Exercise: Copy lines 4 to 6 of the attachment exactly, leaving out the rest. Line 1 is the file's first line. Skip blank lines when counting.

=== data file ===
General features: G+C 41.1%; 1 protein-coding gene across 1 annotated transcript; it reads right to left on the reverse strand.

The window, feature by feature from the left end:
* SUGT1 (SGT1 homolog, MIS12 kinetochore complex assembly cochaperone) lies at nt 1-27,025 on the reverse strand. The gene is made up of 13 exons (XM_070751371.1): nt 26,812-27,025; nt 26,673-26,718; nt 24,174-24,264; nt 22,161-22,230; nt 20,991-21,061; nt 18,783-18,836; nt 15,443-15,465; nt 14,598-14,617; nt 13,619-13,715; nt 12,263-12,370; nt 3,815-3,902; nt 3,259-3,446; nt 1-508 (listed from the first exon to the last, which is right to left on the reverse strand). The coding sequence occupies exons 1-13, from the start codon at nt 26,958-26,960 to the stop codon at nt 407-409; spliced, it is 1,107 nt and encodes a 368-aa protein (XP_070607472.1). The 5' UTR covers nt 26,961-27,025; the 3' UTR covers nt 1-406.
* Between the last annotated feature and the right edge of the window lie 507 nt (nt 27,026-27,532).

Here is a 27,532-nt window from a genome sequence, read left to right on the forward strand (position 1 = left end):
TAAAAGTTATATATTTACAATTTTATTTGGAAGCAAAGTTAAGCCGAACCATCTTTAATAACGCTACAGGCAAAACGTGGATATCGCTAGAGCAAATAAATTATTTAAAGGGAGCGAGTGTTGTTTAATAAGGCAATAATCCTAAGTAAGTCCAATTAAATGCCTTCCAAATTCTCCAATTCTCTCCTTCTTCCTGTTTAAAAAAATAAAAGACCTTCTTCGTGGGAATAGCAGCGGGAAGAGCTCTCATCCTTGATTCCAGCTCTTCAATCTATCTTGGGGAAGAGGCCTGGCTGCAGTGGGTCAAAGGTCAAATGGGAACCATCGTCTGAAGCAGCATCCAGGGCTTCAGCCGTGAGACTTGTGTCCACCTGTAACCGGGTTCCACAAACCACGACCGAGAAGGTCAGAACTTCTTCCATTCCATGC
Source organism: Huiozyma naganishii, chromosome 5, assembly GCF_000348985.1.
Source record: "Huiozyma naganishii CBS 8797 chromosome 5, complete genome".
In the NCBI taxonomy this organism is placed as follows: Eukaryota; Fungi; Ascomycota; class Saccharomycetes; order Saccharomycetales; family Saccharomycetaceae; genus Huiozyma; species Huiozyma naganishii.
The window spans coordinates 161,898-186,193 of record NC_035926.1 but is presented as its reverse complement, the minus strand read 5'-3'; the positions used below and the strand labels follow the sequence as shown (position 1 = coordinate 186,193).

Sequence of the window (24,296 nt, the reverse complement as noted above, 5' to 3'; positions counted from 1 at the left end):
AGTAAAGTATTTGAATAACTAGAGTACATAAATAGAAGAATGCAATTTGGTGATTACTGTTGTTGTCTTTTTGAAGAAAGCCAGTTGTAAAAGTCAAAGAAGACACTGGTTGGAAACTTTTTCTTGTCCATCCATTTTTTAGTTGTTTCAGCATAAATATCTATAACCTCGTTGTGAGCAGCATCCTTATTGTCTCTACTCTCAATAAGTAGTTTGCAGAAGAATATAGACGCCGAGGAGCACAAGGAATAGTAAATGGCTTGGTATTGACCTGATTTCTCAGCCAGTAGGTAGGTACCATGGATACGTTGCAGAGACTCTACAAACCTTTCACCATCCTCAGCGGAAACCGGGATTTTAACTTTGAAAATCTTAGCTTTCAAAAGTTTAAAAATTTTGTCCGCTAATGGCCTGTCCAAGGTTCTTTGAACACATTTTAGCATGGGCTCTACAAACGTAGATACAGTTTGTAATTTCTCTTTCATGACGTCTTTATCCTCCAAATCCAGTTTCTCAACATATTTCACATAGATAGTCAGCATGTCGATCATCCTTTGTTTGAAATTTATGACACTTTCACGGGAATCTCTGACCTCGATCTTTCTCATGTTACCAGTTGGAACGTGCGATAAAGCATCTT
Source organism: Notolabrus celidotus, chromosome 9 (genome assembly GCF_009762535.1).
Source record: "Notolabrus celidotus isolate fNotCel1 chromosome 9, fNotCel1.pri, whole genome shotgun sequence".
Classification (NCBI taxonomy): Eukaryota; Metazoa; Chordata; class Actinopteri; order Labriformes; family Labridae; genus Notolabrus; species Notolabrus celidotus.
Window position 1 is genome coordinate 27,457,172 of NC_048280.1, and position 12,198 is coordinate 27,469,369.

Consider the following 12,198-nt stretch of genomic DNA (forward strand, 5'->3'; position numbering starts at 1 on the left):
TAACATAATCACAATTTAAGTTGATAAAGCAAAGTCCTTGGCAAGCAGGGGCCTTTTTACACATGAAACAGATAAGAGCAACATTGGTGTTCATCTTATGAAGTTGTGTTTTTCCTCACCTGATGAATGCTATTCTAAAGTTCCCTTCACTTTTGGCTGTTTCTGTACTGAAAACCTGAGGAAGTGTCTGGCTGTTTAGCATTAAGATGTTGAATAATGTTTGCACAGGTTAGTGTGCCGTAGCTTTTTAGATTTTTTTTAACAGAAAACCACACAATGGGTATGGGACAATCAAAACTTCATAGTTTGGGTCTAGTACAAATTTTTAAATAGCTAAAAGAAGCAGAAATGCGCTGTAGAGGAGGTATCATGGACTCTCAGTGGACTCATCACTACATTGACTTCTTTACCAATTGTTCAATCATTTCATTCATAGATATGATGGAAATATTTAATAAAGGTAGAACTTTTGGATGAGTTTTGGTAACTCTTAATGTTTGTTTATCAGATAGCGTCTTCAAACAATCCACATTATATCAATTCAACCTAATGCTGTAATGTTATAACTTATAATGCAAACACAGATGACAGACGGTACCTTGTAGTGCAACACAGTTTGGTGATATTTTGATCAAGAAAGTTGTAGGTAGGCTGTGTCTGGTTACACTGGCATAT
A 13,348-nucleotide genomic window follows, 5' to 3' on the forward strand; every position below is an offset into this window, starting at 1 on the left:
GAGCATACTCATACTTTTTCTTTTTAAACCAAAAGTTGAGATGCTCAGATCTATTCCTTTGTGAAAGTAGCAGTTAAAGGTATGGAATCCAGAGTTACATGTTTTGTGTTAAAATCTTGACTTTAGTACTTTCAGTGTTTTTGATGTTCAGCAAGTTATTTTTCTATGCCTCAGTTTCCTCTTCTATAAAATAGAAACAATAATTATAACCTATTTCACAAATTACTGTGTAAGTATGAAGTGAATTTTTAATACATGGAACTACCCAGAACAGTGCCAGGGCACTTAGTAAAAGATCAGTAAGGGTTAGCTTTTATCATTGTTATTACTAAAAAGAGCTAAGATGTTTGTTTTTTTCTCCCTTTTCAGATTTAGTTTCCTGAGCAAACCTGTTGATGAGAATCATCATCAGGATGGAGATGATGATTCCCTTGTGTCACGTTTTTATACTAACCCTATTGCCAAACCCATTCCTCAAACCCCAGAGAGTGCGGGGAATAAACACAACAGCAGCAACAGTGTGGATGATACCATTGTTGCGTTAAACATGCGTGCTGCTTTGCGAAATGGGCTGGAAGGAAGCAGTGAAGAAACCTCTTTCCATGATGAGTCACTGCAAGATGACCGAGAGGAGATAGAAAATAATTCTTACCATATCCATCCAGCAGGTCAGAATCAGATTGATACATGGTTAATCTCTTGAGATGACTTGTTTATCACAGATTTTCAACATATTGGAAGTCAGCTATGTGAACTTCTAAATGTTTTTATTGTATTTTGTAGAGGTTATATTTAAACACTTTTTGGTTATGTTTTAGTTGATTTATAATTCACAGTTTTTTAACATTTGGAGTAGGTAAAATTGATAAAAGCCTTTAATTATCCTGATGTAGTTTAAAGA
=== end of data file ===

* Between the last annotated feature and the right edge of the window lie 507 nt (nt 27,026-27,532).

Here is a 27,532-nt window from a genome sequence, read left to right on the forward strand (position 1 = left end):
TAAAAGTTATATATTTACAATTTTATTTGGAAGCAAAGTTAAGCCGAACCATCTTTAATAACGCTACAGGCAAAACGTGGATATCGCTAGAGCAAATAAATTATTTAAAGGGAGCGAGTGTTGTTTAATAAGGCAATAATCCTAAGTAAGTCCAATTAAATGCCTTCCAAATTCTCCAATTCTCTCCTTCTTCCTGTTTAAAAAAATAAAAGACCTTCTTCGTGGGAATAGCAGCGGGAAGAGCTCTCATCCTTGATTCCAGCTCTTCAATCTATCTTGGGGAAGAGGCCTGGCTGCAGTGGGTCAAAGGTCAAATGGGAACCATCGTCTGAAGCAGCATCCAGGGCTTCAGCCGTGAGACTTGTGTCCACCTGTAACCGGGTTCCACAAACCACGACCGAGAAGGTCAGAACTTCTTCCATTCCATGC